Help for New-ish biker:goal is 250+ mile, 5 day trip
So I am not a huge biker, but I have done some riding. The longest trip I have ever done is just 26 miles. I would like to do a trip that is a 5 day, almost 300 mile trip, in May. Given that I live in NY, and there's a ton of snow on the ground, is there any way I can be ready in 3 1/2 months? How would you train? This trip is approx. 50-60 miles a day, by the way. Thanks so much for your help!!
I think that in part it depends on what kind of aerobic shape you're already in. Do you exercise regularly now?
Ive always walked ALOT, plus regularly walking the dog. I started running about a month ago and I do 2 miles now, 3 or so times a week. I wouldnt say Im in the greatest shape, but I'm very healthy, 34 and ready to get in shape. I would love to be able to do this trip, but it can wait a year if I would hurt myself in training for it...
2-Cyl, 1/2 HP @ 90 RPM
If you're in good shape, 60 miles a day should be a breeze. I commute 25 miles a day to work and start feeling tired after the 3rd day if I push hard every day like a time trial. If I ride slow (~12-13mph average), I can easily cover 100 miles a day.
Try doing 2 hard rides each week combined with 2 easy rides to recover and slowly increase the distances till you can easily complete your anticipated distance on one of those hard rides followed by a slightly longer distance on the easy ride.
Are you riding across NY?
Sure you can do it.
Originally Posted by nychick
If you can't get outside, either get yourself a trainer or go to a gym and use the LifeCycle (or whatever). You can get in pretty good shape.
If you use some "boredom breaking" routines you can do an hour or more easily. I use Spinervals.com videos/cd's, and when I am at the gym, I change tensions and speeds at regular intervals - i.e., 5 minutes of this, then 5 minutes of that, etc.
Or, enroll yourself in a "spinning" class at your rec center.
50-60 miles per day is entirely doable.
that is about what I plan on doing this summer. I am middleaged, so getting in shape is always a challenge. Actually, for me, shape is a relative term. I get in better shape.
You need a gym with a spinning class, a good one.Ask Koffee Brown how to pick a good spinning class, she's an instructor. This will be
a great benefit. You only need to spin once a week. A couple days later go in for a long aerobic workout, at least an hour. If you need to, spend 20 milutes on the treadmill slowly increasing speed and elevation to warm up. Then get on an exercycle, use the manual setting. For 20-30 minutes, ride increasing the level one step every few minutes. When it gets too had to do 5 minutes at a level, back off a level and stay there until you feel like begging me for mercy. You can finish up doing any light to moderate aerobic exercise, or just keep going on the exercylce to finish the hour.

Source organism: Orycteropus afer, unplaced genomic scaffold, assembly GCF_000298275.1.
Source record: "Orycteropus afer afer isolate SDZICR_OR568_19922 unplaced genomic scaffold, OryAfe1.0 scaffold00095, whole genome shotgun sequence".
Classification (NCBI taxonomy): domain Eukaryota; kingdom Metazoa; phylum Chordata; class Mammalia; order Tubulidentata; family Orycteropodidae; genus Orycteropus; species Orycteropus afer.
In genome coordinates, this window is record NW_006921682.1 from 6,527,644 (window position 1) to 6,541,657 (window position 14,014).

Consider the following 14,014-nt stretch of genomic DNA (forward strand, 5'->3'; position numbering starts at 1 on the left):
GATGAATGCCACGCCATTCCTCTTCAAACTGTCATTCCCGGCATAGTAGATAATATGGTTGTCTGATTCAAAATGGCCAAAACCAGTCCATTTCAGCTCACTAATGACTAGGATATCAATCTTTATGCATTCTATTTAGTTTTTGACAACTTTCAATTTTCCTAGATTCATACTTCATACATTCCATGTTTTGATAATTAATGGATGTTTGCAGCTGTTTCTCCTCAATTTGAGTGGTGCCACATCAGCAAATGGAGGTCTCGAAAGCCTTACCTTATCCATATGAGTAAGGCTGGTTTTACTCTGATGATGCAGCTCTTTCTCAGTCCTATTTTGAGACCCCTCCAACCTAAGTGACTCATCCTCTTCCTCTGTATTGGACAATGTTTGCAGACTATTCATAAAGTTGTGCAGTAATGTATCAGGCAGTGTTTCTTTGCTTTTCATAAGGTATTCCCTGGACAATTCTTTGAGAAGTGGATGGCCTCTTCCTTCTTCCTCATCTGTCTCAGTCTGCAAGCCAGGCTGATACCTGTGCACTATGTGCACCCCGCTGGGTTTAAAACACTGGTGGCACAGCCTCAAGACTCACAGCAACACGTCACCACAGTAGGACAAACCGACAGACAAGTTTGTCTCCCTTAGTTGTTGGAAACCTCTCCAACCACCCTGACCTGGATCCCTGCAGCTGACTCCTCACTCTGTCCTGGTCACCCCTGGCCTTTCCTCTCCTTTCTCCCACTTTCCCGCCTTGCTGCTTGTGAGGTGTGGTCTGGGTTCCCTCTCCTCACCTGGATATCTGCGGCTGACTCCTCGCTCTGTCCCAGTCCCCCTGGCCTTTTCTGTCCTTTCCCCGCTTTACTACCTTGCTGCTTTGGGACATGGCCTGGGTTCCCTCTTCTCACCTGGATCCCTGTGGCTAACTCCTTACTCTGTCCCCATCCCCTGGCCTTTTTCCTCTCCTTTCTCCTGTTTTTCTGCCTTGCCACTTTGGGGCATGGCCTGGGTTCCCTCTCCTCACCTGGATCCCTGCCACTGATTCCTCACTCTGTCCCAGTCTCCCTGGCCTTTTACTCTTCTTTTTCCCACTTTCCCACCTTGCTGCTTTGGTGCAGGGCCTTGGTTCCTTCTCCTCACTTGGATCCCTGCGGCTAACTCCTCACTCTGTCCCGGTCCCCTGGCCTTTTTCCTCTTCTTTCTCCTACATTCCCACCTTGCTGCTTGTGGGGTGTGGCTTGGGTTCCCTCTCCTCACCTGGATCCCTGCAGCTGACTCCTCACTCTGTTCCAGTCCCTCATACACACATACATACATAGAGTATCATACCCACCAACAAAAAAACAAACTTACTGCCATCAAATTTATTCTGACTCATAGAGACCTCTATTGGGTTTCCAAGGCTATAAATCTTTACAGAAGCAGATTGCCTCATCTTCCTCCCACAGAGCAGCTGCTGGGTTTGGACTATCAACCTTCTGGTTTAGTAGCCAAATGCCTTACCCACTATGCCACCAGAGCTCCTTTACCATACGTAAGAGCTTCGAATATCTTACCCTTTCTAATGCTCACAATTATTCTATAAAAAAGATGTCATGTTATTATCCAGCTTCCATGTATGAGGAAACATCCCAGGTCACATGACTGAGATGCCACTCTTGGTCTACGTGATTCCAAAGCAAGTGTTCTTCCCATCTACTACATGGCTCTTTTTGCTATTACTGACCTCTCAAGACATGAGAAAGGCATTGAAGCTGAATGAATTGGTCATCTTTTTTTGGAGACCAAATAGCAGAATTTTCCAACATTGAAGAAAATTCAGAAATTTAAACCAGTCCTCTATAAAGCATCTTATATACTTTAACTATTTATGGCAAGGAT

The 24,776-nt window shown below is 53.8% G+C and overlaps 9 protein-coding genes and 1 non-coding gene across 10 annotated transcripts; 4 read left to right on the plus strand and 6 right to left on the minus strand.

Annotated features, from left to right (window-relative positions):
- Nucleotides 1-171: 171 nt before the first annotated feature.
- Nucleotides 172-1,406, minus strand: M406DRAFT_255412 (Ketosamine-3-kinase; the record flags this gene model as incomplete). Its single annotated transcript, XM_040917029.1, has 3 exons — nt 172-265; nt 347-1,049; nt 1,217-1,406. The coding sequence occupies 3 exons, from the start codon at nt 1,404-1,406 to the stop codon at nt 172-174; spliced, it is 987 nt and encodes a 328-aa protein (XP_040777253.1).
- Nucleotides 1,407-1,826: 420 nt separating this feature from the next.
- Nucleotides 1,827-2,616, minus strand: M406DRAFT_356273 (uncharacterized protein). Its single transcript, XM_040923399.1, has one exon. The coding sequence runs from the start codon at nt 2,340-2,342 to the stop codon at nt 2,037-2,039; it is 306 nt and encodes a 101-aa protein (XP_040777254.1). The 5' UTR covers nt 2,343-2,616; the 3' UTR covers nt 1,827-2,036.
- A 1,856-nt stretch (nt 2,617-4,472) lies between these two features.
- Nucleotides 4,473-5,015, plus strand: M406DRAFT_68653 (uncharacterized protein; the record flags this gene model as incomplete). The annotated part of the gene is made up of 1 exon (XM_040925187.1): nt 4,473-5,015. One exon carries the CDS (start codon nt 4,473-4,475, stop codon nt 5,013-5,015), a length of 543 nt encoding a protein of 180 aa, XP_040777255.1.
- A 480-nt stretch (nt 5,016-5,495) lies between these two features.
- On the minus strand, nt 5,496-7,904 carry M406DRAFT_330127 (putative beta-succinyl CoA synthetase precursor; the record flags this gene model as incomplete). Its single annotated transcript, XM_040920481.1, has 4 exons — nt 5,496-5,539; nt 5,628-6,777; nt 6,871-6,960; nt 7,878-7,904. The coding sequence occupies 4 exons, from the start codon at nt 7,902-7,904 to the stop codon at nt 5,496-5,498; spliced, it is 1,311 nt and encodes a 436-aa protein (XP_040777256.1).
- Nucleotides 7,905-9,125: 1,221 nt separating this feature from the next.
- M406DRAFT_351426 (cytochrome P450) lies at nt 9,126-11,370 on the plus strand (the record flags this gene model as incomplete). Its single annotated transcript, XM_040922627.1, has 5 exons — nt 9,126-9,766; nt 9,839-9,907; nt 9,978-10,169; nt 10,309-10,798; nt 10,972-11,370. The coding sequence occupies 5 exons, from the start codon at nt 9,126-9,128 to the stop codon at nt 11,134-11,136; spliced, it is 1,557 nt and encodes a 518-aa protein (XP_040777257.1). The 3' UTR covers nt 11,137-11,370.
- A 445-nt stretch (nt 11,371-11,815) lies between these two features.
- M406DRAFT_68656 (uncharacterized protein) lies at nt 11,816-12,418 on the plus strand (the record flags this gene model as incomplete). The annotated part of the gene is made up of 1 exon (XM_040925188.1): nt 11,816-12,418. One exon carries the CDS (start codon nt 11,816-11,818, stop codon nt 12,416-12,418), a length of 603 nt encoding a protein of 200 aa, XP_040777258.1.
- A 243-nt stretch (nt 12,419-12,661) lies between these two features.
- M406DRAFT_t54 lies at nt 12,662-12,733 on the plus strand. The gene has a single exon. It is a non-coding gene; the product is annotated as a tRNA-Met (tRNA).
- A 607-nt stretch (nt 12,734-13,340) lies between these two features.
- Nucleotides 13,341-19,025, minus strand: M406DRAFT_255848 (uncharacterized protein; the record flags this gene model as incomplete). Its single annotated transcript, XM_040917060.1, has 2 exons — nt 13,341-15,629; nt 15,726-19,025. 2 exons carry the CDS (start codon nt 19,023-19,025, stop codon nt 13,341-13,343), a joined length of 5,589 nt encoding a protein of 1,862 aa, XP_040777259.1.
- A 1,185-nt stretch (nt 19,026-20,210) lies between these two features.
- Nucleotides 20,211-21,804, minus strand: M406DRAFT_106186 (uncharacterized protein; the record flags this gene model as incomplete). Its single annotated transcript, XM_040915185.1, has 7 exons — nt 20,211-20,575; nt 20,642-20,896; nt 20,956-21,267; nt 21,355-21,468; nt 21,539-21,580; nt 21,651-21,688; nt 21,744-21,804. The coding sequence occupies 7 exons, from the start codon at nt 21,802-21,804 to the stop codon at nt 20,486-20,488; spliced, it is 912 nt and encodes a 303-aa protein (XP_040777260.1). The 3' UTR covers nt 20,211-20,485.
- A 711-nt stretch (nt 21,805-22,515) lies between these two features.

A couple days later warm up, and do a 30 minute hard ride on the exercycle. The idea here is shorter and more intense. Start easy, and every 2 minutes go up a level. Keep going up and down (at 2 minute intervals). Up til it hurts, back down 2 or 3 levels (2 min each) and then up again. It will burn.
As soon as you can, start riding outside. Try to rack up as many miles as you can. Try to make a ride on the wekend, and try to make it longer 3 weeks out of 4. Fortunately picking rides will orvide the variety your body needs. Keep up the training (or riding) a couple of times (minimum) during the week. You need to be able to do a 60 mile day before you start. Don't forget you need to get used to any extra weight you will be carrying as well.
This assumes, of course, you can find some hills where the weight
can do you some good.
That distance is less to do with having a high level of aerobic fitness, but rather being able to sit on the bike for 5 hours without being troubled, and being able to get up the next day and do it again. It is more about conditioning.
If you can run (at all), then you are probably fit enough. Just don't injure yourself running. When the snow clears up, get on a bike and ride. You can incorporate riding into your commuting, shopping and getting around. Any saddle time is useful. You can do longer rides at weekends.
Start your riding by time rather than distance. About 1/2 hr to start, extending as you feel comfortable. Although you can cruise easily at 12mph, I rate my average touring speed nearer to 10mph, including stops for navigation, photos food etc.
Make sure your bike is suitable, fits you well, has suitable gearing and is setup for your style of riding (urban/touring) rather than a wannabe racing setup.
Wow, thanks everyone for your advice. I'm feeling a little overwhelmed..but here is my current thinking. I actually think MichaelW is right that my biggest issue will be acclimating to several hours on a bike every day. I did some riding this summer and had issues with numb hands. I am leaning now more towards getting a trainer, than joining a gym, so that I can get used to my own bike, position, saddle etc. But, will those rides be equivalent to an outside ride? (I assume not! Its like being on a treadmill instead of outdoors, right?) Also, what qualifies as an "easy" or "hard" ride?
I use a fluid 2 trainer now. I'll be doing a shorter training tour this summer and am going through the same thing as far as trying to get into shape. A great organization to get info from is Adventure Cycling.(www.adventurcycling.org)